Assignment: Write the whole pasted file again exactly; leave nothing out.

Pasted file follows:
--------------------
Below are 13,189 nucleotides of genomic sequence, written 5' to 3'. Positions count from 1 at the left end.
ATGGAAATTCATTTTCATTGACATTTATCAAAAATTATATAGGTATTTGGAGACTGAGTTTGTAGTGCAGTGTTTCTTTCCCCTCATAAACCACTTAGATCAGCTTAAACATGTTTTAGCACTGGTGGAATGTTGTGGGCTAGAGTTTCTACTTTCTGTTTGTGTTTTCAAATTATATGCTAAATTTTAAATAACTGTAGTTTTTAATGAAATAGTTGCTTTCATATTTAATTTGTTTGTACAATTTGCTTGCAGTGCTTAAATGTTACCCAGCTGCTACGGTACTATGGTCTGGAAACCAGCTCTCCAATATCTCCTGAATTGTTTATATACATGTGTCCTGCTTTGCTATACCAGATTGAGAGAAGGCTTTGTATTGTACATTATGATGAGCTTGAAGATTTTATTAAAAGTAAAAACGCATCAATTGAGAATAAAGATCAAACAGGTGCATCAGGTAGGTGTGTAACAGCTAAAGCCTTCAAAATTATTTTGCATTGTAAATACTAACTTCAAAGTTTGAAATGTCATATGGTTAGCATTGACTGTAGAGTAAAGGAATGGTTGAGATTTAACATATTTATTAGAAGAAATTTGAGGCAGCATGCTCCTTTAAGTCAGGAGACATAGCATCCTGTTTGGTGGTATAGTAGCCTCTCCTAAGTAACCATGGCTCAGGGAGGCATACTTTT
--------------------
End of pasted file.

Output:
Below are 13,189 nucleotides of genomic sequence, written 5' to 3'. Positions count from 1 at the left end.
ATGGAAATTCATTTTCATTGACATTTATCAAAAATTATATAGGTATTTGGAGACTGAGTTTGTAGTGCAGTGTTTCTTTCCCCTCATAAACCACTTAGATCAGCTTAAACATGTTTTAGCACTGGTGGAATGTTGTGGGCTAGAGTTTCTACTTTCTGTTTGTGTTTTCAAATTATATGCTAAATTTTAAATAACTGTAGTTTTTAATGAAATAGTTGCTTTCATATTTAATTTGTTTGTACAATTTGCTTGCAGTGCTTAAATGTTACCCAGCTGCTACGGTACTATGGTCTGGAAACCAGCTCTCCAATATCTCCTGAATTGTTTATATACATGTGTCCTGCTTTGCTATACCAGATTGAGAGAAGGCTTTGTATTGTACATTATGATGAGCTTGAAGATTTTATTAAAAGTAAAAACGCATCAATTGAGAATAAAGATCAAACAGGTGCATCAGGTAGGTGTGTAACAGCTAAAGCCTTCAAAATTATTTTGCATTGTAAATACTAACTTCAAAGTTTGAAATGTCATATGGTTAGCATTGACTGTAGAGTAAAGGAATGGTTGAGATTTAACATATTTATTAGAAGAAATTTGAGGCAGCATGCTCCTTTAAGTCAGGAGACATAGCATCCTGTTTGGTGGTATAGTAGCCTCTCCTAAGTAACCATGGCTCAGGGAGGCATACTTTT